In the wake of Italy’s catastrophic earthquake, Tracy Roberts, vice-president of LoveItaly, considers the present and looks to the future.
On 24 August, an earthquake roughly 100km north-east of Rome, with a magnitude of 6.2, devastated a string of mountain towns and villages in central Italy. With a death toll nearing 300, this is first and foremost a human tragedy, and the Italian authorities are working with unprecedented professionalism to offer assistance to the survivors.
No less impressive has been the work of the civil protection units, conscious of the need to safeguard damaged cultural heritage assets in these settlements. For example, Amatrice – one of the worst-affected towns – has a major archive in its now damaged medieval church. As I write, it is being protected with a temporary cover ahead of the autumn rains. Meanwhile, Italy’s museums are donating their entrance fees to the recovery. The swift and effective reaction not only to the victims of the earthquakes but also damaged cultural heritage is an index of a new Italian sensibility in every respect. Over the past year, the Ministry of Culture has revolutionised its strategy towards Italy’s peerless patrimony. New international directors have been appointed to museums like the Uffizi and the temples at Paestum. The shake-up has continued with an array of other new regulations and proposals.
New archaeological parks have been designated at sites such as Herculaneum. A new generation of administrators and marketeers, matched by new opening hours at many places, are testament to the government’s fast-growing seriousness.
Part of the renewed energy, of course, comes from Italy’s many locals who treasure their monuments just as fervently as those expats who long ago fell in love with the country’s great patrimony. And amid the new galaxy of independent, cultural initiatives is our venture: LoveItaly.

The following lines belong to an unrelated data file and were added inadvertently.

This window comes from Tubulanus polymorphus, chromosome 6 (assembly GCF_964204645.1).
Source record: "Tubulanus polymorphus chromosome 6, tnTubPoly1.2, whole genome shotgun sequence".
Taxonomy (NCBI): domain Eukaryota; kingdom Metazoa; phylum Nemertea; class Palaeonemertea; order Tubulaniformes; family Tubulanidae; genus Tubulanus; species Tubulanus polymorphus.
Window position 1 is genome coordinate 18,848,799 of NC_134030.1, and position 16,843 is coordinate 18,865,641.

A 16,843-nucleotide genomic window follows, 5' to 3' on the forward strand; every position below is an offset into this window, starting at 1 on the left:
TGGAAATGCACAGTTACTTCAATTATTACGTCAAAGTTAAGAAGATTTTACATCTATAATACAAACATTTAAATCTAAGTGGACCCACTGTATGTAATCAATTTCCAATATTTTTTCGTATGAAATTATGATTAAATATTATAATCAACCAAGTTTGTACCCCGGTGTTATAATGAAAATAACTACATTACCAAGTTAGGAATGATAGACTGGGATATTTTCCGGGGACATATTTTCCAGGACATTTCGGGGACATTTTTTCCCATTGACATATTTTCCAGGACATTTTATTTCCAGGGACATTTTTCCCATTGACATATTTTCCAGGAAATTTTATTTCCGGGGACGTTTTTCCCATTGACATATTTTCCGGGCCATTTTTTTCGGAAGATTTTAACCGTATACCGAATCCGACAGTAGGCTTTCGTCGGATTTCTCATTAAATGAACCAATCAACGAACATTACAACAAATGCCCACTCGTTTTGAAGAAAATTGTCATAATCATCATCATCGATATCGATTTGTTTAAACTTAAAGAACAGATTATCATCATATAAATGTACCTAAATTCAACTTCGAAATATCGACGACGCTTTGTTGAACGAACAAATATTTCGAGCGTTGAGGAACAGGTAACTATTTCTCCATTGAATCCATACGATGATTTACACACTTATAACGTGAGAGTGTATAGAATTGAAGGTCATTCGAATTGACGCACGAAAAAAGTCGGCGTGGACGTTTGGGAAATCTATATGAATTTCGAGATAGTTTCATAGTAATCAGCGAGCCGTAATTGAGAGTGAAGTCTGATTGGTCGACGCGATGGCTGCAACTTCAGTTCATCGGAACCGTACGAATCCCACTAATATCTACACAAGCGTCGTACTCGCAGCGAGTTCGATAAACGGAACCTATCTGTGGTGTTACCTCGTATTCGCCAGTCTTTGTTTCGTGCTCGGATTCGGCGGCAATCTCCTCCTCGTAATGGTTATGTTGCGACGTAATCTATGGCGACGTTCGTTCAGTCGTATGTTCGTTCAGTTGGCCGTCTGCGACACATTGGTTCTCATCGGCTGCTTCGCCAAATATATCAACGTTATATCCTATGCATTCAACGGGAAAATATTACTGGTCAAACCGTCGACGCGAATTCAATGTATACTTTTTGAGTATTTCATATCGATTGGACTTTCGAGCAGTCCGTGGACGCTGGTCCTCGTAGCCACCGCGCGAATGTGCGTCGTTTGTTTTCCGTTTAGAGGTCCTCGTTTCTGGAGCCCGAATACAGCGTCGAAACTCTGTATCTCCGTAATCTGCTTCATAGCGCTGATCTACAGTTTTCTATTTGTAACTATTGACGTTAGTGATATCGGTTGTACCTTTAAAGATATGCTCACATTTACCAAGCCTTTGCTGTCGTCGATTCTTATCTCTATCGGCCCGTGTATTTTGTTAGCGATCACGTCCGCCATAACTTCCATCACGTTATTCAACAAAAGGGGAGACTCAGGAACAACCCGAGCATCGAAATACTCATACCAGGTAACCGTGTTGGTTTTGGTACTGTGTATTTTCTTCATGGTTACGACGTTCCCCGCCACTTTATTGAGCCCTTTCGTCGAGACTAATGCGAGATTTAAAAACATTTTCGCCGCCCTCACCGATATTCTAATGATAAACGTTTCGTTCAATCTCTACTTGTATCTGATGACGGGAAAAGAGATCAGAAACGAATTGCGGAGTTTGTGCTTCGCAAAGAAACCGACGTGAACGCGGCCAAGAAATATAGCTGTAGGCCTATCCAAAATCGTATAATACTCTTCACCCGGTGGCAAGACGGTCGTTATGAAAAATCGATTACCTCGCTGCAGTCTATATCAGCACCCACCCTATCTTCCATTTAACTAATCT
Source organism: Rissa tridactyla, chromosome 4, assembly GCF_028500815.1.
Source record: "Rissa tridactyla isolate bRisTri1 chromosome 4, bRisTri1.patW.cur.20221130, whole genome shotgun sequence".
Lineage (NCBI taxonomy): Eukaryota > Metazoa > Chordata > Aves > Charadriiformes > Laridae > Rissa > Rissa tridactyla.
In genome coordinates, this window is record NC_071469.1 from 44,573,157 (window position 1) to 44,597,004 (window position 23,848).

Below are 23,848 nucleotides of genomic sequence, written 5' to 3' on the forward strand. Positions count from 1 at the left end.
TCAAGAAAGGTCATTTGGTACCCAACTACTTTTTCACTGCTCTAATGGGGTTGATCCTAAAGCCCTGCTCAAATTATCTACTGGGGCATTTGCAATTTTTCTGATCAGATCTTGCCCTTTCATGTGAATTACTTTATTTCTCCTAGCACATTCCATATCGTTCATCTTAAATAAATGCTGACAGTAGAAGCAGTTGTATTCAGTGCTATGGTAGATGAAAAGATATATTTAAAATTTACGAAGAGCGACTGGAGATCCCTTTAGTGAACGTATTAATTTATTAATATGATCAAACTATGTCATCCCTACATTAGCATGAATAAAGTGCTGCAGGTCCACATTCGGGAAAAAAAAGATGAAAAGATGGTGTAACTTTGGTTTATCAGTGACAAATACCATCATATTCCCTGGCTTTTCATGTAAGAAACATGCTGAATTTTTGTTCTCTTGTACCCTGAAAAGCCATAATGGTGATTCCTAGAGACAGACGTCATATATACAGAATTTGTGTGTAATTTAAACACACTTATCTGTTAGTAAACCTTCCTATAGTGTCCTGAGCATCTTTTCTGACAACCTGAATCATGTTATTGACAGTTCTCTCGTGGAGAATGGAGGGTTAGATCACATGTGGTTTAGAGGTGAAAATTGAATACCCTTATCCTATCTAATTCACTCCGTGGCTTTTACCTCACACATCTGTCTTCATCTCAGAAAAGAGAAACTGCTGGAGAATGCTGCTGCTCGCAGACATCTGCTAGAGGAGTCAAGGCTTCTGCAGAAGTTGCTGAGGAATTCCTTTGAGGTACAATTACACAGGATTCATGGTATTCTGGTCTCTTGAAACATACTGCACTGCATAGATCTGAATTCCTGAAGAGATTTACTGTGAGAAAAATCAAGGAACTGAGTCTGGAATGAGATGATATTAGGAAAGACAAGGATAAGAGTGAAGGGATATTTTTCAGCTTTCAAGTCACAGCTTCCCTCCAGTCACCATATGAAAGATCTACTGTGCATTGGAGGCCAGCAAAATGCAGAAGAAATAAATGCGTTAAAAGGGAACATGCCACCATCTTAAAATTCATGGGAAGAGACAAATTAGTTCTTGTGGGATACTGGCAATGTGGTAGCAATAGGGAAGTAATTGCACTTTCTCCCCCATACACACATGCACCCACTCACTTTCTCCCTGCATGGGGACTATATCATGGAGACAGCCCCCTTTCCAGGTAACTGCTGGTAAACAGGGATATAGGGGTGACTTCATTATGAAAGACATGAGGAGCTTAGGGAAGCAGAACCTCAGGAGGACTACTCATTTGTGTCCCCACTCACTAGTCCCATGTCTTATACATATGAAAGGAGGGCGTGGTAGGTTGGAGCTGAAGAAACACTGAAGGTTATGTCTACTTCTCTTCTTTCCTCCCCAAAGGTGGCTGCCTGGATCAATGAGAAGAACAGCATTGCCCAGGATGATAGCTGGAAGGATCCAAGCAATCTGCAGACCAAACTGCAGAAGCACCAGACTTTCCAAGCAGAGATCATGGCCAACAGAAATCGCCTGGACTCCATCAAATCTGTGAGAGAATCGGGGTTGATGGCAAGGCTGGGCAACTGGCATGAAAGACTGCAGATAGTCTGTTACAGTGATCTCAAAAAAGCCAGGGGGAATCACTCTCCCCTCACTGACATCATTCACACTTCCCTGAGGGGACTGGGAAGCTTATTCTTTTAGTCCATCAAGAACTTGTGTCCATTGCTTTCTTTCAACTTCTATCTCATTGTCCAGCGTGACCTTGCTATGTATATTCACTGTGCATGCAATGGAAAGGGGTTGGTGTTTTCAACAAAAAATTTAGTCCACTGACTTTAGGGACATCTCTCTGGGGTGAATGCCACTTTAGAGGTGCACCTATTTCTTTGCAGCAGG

SOS: save our sites
LoveItaly was founded in late 2014 as a (US-style) non-profit association. It was created by a group of enthusiasts from diverse professional backgrounds – Italians and foreigners – who are passionate about Italy’s cultural heritage and seek to make the conservation of the country’s outstanding artistic treasures their main focus. The initial inspiration came from the archaeological and conservation consultancy work of the tireless Richard Hodges (President of the American University of Rome and CWA regular), one of the founding members of the organisation.
To achieve its monetary goal – collecting funds for various projects – we are seeking to engage a worldwide network of people, passionate about sustaining culture and willing to help support their interest in Italian art and culture by making donations through LoveItaly’s crowdfunding platform. Our goal is to inspire the public to use cultural heritage in a democratic and participatory way. Our mission is to create an international movement to bring Italy’s cultural treasures into the heart of the world community. The objective is to make everyone active stakeholders in protecting and sustaining a heritage that, after all, belongs to all humanity.
Our growing roster of funded projects ranges from conservation initiatives at Pompeii to Tina Panella’s staggering dig for the University of La Sapienza, Rome, on the side of the Palatine Hill. Excavating in shafts below the huge Republican and Imperial buildings – within the shadow of the Arch of Constantine and the Colosseum – the irrepressible Prof. Panella has unearthed traces of some of the site’s very earliest huts and graves. Many metres down, these late Bronze Age post-built structures coalesced to form one of the several such villages occupying each of the celebrated seven hills.
In the face of general cuts for university digs, LoveItaly is making sure that Prof. Panella can finish her ten-year campaign, and as a result adds a major chapter to the story of the world’s most famous city. Do come on board: together we can make a difference to Italy’s heritage. Visit our website at http://loveitaly.org for further details of how to get involved.
This is an extract from a feature published in CWA 79. Read on in the magazine or click here to subscribe.